Sunday, July 19, 2020

Our Week at Castle "Island"

Youth Summer Program 
July, 2020 

    This past week, our group was stationed at Castle Island. A bit of history about the site: Castle Island is named as so because it used to actually be an island detached from the Boston mainland, and the only way to get there was by boat. Castle Island is now less of an island and is surrounded by a man-made structure, similar to most of South Boston, downtown Boston, and East Boston. In fact, most of the area towards the water from the Old State House (now State Street station on the blue and red line) is man made- information learnt thanks to our Harbor Historian, David Coffin. 

A view of the Castle Island fort from the harbor (Boss, 2020)

    Although our fishing attempts were unsuccessful, and pretty sad, to be honestly, we did some research and learned about the local fishing industry and what one can expect to find while successfully fishing in the Boston Harbor. Depending on the season, one can find striped bass, tautog, winter flounder, bluefin tuna, squid, and many other species of fish and cephalopods. Cephalopods are a class of animals that are distinct because of their big heads, body symmetry, and arms or tentacles. Examples are squids and octopuses (no, it's not "octopi"). 

    Most of what we did manage to catch consisted of European Green crabs which are an invasive species. What is an invasive species, you ask? It is a species of animal that does not have native roots in its current environment and does harm to the surrounding habitat. Specifically, Green crabs are destructive in New England because they destroy eelgrass when searching for food and they eat soft shell clams that are important to the fishing industry. Native to parts of Europe like the UK and Ireland, Green crabs are also huge fans of hot dogs (as seen below).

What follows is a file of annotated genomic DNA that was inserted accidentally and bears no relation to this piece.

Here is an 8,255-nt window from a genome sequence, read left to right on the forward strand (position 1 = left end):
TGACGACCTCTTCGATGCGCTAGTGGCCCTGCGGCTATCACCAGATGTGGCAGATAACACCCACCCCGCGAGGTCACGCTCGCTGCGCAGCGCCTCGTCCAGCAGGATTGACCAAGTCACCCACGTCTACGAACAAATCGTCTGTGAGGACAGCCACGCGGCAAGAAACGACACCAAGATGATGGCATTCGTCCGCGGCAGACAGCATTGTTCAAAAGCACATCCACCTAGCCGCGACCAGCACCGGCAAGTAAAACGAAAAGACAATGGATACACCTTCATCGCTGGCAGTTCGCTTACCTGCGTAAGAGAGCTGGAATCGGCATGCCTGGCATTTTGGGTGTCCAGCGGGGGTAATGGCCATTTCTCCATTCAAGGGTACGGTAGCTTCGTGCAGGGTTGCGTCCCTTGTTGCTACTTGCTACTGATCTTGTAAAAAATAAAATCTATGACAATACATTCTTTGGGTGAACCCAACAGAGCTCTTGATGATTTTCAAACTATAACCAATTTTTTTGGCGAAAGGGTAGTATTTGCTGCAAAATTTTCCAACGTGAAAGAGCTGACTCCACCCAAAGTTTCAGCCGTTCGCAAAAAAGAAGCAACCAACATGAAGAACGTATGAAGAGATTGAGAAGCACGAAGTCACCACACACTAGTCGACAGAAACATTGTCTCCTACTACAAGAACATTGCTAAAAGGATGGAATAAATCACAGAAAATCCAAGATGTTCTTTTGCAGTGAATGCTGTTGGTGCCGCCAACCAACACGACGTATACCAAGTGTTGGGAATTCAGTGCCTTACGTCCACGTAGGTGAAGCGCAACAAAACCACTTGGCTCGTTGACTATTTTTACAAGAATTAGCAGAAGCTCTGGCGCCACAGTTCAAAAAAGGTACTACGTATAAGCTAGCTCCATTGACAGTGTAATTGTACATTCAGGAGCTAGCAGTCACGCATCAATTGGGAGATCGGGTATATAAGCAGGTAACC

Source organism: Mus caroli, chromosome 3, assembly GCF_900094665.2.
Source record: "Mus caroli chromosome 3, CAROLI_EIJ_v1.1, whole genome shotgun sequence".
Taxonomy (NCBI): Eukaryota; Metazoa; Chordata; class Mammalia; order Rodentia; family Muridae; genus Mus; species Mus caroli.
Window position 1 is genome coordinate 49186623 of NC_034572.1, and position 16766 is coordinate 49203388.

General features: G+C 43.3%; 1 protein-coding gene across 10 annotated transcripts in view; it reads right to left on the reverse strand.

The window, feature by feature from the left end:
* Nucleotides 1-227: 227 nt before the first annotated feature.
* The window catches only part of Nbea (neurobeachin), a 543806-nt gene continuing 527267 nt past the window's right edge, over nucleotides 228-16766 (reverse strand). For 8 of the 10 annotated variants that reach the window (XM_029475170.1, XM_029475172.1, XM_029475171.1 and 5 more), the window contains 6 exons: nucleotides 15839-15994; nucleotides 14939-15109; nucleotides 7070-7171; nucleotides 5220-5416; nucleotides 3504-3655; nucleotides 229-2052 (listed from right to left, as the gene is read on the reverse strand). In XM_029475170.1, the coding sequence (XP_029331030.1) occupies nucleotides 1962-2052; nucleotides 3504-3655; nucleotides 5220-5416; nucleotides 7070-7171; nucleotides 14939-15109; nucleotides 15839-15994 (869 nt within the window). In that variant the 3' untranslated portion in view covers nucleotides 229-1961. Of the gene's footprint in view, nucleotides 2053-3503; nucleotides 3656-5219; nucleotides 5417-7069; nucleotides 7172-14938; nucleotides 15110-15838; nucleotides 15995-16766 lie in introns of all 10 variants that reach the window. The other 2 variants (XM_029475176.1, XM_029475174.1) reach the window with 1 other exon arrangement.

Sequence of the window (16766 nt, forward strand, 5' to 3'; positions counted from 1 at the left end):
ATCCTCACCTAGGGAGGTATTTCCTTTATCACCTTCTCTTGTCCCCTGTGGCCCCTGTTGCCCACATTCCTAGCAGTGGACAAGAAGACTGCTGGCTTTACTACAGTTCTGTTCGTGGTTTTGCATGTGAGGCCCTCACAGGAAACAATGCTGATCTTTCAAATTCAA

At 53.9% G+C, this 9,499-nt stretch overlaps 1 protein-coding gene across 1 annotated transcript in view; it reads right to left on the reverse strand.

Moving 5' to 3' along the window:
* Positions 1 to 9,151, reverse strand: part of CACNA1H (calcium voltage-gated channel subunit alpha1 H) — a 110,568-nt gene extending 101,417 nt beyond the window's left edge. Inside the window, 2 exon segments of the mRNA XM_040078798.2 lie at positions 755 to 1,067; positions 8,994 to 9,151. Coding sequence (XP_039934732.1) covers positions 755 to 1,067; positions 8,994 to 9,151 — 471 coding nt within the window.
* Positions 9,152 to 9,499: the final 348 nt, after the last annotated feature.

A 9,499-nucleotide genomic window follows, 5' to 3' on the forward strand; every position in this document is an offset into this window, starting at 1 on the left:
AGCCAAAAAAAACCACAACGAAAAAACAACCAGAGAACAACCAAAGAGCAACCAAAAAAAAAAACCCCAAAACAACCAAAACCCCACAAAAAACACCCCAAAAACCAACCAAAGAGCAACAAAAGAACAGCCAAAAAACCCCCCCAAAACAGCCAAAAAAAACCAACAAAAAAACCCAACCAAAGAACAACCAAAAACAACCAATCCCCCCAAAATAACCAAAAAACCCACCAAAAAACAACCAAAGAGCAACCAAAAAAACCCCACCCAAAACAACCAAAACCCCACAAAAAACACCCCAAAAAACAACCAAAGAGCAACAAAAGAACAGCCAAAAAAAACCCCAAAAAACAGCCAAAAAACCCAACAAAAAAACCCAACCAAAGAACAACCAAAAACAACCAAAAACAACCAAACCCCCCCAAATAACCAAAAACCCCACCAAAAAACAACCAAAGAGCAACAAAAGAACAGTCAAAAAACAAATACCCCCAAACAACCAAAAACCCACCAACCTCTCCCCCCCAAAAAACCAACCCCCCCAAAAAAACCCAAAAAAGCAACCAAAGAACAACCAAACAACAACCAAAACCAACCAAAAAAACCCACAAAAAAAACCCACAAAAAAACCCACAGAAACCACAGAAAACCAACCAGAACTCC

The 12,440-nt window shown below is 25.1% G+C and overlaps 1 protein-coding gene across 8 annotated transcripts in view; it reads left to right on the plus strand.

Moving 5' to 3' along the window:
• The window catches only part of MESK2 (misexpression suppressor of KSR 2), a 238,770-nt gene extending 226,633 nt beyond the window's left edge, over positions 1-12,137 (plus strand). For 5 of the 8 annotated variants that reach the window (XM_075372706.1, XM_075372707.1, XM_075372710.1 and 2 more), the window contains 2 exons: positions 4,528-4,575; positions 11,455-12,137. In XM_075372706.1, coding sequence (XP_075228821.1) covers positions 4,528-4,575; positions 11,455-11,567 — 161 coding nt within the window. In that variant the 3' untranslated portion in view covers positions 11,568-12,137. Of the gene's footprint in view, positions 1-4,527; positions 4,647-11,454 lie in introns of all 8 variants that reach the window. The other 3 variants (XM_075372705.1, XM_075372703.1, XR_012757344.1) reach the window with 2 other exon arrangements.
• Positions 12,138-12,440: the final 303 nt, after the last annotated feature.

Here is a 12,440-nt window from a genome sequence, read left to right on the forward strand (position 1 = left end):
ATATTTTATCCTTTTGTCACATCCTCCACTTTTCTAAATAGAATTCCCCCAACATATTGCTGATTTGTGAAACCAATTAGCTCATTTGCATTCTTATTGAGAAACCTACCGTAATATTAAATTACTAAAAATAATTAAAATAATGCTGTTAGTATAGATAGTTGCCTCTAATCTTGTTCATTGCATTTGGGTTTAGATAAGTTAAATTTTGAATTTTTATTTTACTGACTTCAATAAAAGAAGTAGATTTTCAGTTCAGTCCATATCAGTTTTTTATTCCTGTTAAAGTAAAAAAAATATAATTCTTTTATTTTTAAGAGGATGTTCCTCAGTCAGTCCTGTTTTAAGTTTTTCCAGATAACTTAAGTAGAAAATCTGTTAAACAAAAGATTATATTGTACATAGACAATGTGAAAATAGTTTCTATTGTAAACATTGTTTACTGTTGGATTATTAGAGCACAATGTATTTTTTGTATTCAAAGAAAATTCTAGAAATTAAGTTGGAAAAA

Green crab feasting on bait

    When we weren't having bad luck on the pier, we turned our attention to scientific drawings. A scientific drawing is a drawing of an organism or plant that has clear lines and labels; basically a drawing without getting too artsy with it. It's what was used in the times when there were no cameras and you needed to precisely remember something you saw! Below is my best attempt at a spiny dogfish and the labels of some of its more prominent features. These types of sharks are found in the NE and NW Atlantic on coastal areas, anywhere between 10-200 meters. 

My award-winning drawing of a spiny dogfish

    Needless to say, when the end of the week came around, we were excited to put our fishing gear down, wash off the smell of squid, and sit back and learn a whole lot of the Harbor's history. Below is a picture of some of my team taking in what our tour guide had to say. We learned about the history, architecture, culture, and ecology surrounding Boston Harbor and the islands. I'm excited to see what this upcoming week brings. 

A photo of our team intensely listening to our harbor guide. 
Left to right: A chilly [barely visible] Ariana, William, Ruben, Devin, and Claudia's hair

Catch me on the coast!


Boss, O. (2020). ‘Not cool’: Police issue social distancing reminder with photo of Castle Island. Retrieved 17 July 2020, from 

Pappas, S. (2020). Mutant Green Crabs Are Mean, and They're Invading Maine's Waters. Retrieved 17 July 2020, from 

Spiny Dogfish - Squalus acanthias | Marine Conservation Society. (2020). Retrieved 17 July 2020, from 

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